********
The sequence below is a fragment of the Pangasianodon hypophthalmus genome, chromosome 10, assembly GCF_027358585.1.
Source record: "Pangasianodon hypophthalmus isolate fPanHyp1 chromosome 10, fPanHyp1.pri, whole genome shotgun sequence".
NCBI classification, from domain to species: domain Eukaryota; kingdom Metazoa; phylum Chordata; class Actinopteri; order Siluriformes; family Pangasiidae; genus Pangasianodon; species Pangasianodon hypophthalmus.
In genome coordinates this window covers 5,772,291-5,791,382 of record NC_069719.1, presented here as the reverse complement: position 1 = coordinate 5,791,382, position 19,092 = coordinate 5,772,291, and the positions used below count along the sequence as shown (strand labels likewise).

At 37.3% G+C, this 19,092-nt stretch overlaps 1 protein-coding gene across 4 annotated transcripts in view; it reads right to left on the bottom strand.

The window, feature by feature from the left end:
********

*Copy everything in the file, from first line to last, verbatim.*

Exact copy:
The sequence below is a fragment of the Pangasianodon hypophthalmus genome, chromosome 10, assembly GCF_027358585.1.
Source record: "Pangasianodon hypophthalmus isolate fPanHyp1 chromosome 10, fPanHyp1.pri, whole genome shotgun sequence".
NCBI classification, from domain to species: domain Eukaryota; kingdom Metazoa; phylum Chordata; class Actinopteri; order Siluriformes; family Pangasiidae; genus Pangasianodon; species Pangasianodon hypophthalmus.
In genome coordinates this window covers 5,772,291-5,791,382 of record NC_069719.1, presented here as the reverse complement: position 1 = coordinate 5,791,382, position 19,092 = coordinate 5,772,291, and the positions used below count along the sequence as shown (strand labels likewise).

At 37.3% G+C, this 19,092-nt stretch overlaps 1 protein-coding gene across 4 annotated transcripts in view; it reads right to left on the bottom strand.

The window, feature by feature from the left end: